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To the brave students who counter ‘Apartheid’ Week

The campus event is performance art whose goal is not a 2-state solution, but rather delegitimizing Israel and, in that process, you

If you are a student concerned about the appearance on your campus of the two- or three-week “Week” devoted to factually bizarre comparisons of Israel to South African apartheid, know that the Week is aimed at silencing you. And since others will simply ignore the Week or assume it has a valid point to make, it appears that the Week is actually put on especially for you.

It is not aimed at any policy of Israel and it certainly does not advocate for a State of Palestine next to the State of Israel, any more than does its counterpart the Boycott movement. It is performance art whose goal is delegitimizing Israel and, in that process, you.

What has happened is that Israel has been framed. The perspectives through which Israel is viewed block out the reality of life there. And you are on a front line dealing with this framing that shows up dramatically during the Week, but also exists in much of what you’ll experience on campus whenever Israel is mentioned, and in much of what you’ll find in the media.

You don’t have to know all the facts to counter the framing of Israel because the charges the Week makes are not based on facts in the first place. Of course, knowing about Israel’s historical and current situations will be useful to you, but mostly because you’ll be reassured that in spite of the cognitive dissonance you may experience at hearing warriors for social justice single out one (and only one) small, liberal nation to boycott and label as an evil entity, Israel is actually the place you think it is: beautiful and unique; intense and relaxed; full of craziness and problems; and yet, multicultural and progressive and free.

Take heart. Your concern and your visible opposition to the laughable portrayal of Israel offered by the Week makes you one of the bravest students on campus.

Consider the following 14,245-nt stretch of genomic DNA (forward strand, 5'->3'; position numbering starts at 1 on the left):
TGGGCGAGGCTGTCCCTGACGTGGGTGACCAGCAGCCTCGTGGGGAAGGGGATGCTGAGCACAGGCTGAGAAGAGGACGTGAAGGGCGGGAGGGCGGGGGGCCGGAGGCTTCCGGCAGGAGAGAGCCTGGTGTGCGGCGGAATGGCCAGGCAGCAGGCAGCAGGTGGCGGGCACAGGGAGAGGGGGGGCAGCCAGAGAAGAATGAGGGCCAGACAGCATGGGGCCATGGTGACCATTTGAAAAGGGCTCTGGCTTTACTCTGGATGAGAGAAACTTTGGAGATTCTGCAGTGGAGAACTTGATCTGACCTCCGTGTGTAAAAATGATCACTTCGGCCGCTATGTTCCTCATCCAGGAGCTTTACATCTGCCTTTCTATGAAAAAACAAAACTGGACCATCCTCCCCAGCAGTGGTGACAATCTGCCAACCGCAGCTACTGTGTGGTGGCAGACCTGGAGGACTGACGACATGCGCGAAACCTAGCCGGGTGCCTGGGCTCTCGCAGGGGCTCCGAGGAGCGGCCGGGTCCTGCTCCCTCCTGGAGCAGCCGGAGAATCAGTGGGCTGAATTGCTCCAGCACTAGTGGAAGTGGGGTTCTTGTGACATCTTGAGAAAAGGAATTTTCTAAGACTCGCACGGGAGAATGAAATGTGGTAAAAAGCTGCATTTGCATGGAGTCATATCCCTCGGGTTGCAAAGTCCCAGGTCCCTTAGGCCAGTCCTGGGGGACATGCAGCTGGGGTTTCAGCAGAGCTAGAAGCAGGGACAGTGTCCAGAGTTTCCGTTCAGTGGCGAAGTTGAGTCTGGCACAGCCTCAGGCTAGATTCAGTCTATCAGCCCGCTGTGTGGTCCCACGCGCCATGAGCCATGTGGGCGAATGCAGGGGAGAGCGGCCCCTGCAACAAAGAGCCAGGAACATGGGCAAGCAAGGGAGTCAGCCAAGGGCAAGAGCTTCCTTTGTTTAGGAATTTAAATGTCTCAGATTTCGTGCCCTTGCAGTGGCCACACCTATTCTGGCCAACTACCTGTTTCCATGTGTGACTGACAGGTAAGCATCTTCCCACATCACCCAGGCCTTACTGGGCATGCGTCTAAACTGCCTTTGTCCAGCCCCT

For one thing, you are voicing your objections pretty much on your own, with just your group of Zionist students, in a setting where even the word Zionist has been cancelled. Professor Judea Pearl wisely explains that it is “Zionophobia” you are fighting against, “the irrational fear of a homeland for the Jewish people,” a prejudice that even some Jews may hold.

You’re brave because there are many campus events with which some students quietly disagree; yet the anti-Israel events are those that do result in counter-response. You are standing up in the face of what you know to be slander against the Jewish state.

Since each campus is its own small ecosystem, you are likely to know best which responses to the untruths heard during the Week will suit your school. Whether you put up your own informational display, or stand silently with signs supporting Israel, or go ahead and engage in a shouting match, or post quotes from political leaders, or hand out pictures of regular life in Israel, or perform Israeli rock or rap, all those less brave than you are depending on you and thanking you.

About the Author
Cherryl Smith's new book is FRAMING ISRAEL, A Personal Tour of Media and Campus Rhetoric. She is professor emerita of rhetoric and composition at California State University, Sacramento. She has lived in Tel Aviv since 2016.
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